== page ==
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Clin Neurol Neurosurg. 1995 Feb;97(1):13-22.

'Lewy body disease': clinico-pathological correlations in 18 consecutive cases of Parkinson's disease with and without dementia.

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  • 1Department of Pathology, Regional Laboratory of Pathology and Microbiology, Enschede, The Netherlands.

Abstract

One of the characteristic histological features of Parkinson's disease (PD), with or without dementia, is the presence of Lewy bodies (LBs) in the brainstem and neocortical and limbic structures. They are often accompanied by Alzheimer type pathology (ATP). In the present retrospective study the clinical features and post-mortem findings of 18 consecutive and unselected PD patients were compared, with special reference to the frequent but not exclusive association of LBs with ATP in Lewy body disease (LBD). LBD is the term applied to a particular pattern of neuronal degeneration associated with LBs. In this study of idiopathic PD patients ATP seems to be the major determinant of the cognitive decline in most patients. Cortical Lewy Bodies (CLBs) were present in all patients reviewed, whether or not dementia was present. It was not possible to distinguish a specific pattern in the cognitive or psychopathological symptoms of dementia that would differentiate LBD from Alzheimer's disease (AD). Although in most cases hippocampal CA2-3 ubiquitin immunoreactive neurites were observed, here again there was no correlation with the presence of dementia.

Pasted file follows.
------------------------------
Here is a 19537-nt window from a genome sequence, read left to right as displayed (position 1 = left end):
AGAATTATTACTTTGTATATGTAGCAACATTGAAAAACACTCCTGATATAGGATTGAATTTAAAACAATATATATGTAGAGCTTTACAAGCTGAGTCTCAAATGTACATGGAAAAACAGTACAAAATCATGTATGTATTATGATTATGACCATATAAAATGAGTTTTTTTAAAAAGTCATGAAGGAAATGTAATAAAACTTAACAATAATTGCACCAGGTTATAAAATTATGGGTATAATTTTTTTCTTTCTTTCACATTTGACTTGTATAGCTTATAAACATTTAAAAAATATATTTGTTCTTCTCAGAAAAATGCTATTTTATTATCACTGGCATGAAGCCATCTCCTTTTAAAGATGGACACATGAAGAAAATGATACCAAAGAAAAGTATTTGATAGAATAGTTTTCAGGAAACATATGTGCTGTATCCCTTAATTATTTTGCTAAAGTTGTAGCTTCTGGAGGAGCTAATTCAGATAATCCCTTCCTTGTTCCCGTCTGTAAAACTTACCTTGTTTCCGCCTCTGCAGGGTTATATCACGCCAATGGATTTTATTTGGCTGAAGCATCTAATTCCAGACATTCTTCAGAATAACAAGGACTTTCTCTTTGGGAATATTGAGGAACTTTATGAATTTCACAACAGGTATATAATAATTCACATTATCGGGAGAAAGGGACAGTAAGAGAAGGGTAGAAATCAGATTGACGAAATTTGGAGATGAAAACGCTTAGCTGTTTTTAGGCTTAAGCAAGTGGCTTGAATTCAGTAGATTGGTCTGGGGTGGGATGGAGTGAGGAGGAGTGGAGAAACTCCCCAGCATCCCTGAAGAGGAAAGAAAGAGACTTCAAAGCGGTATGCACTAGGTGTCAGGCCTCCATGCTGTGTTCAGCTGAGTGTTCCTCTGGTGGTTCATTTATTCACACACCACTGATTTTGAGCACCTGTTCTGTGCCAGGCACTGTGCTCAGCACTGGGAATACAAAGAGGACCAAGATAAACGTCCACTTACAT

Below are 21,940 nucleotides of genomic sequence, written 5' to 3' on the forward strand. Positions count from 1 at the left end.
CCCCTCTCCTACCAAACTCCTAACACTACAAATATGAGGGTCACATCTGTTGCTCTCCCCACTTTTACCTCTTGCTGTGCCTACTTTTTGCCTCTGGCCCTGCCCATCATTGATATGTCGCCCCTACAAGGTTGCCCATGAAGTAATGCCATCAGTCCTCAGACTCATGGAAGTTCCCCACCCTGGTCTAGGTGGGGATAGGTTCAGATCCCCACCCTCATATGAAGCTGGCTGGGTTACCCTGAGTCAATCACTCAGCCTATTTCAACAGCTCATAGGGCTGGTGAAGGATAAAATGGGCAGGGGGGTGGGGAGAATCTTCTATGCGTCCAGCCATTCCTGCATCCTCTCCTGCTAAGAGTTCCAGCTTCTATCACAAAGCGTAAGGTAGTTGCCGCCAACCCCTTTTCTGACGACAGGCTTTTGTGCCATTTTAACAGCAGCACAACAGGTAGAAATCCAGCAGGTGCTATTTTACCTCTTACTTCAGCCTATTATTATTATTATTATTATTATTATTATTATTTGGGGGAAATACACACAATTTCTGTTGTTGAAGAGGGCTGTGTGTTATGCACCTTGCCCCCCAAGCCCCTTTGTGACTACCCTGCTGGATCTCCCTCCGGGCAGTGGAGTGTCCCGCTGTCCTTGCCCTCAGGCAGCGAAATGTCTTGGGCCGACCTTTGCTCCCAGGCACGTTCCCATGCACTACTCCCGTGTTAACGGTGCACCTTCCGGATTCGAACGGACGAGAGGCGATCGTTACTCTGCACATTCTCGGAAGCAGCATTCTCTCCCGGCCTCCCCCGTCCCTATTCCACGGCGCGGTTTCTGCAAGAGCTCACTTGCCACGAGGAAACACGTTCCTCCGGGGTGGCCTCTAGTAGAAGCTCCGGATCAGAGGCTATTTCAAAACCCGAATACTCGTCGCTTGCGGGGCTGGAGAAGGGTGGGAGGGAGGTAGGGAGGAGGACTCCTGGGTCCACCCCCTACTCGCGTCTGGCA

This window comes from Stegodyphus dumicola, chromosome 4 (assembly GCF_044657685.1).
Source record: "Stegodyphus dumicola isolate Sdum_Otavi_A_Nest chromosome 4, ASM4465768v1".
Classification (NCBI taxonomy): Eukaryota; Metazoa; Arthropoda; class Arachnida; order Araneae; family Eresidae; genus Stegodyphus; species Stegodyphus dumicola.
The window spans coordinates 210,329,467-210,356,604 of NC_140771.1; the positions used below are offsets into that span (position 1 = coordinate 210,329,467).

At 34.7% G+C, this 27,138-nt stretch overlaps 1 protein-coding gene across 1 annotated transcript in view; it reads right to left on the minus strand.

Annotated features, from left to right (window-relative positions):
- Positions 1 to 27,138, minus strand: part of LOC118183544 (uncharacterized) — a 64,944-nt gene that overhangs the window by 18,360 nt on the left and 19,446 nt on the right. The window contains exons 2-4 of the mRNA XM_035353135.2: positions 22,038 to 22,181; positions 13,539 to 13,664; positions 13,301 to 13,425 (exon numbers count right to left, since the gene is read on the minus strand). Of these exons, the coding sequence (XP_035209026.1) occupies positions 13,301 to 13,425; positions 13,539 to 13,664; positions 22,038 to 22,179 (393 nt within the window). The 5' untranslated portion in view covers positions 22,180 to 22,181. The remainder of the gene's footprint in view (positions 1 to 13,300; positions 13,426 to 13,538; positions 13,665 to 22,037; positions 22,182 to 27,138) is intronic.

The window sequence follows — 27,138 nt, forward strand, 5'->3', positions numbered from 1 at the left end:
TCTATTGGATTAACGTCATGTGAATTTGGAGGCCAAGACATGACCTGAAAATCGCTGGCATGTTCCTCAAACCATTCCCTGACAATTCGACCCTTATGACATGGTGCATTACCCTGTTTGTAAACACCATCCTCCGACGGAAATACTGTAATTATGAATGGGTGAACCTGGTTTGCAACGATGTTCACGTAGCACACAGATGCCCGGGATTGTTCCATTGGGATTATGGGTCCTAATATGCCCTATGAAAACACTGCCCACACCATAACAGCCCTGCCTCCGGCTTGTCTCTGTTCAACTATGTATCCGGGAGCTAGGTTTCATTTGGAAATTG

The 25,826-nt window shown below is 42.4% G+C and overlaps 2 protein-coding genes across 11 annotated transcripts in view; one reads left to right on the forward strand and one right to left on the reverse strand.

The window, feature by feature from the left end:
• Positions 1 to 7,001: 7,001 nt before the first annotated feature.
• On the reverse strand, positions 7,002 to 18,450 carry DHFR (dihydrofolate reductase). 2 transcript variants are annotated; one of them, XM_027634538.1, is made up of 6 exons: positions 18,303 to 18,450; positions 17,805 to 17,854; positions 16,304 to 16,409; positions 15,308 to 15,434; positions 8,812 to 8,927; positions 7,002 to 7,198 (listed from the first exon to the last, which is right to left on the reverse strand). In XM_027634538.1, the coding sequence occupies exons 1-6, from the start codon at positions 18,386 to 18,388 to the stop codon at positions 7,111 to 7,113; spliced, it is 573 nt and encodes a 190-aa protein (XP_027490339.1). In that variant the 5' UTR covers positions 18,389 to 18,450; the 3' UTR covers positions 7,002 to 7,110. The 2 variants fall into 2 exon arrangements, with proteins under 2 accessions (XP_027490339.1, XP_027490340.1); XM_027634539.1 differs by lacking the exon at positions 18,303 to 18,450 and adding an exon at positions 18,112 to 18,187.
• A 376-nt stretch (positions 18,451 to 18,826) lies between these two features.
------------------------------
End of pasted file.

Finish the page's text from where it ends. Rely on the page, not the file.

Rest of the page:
PMID:
7788967
[PubMed - indexed for MEDLINE]
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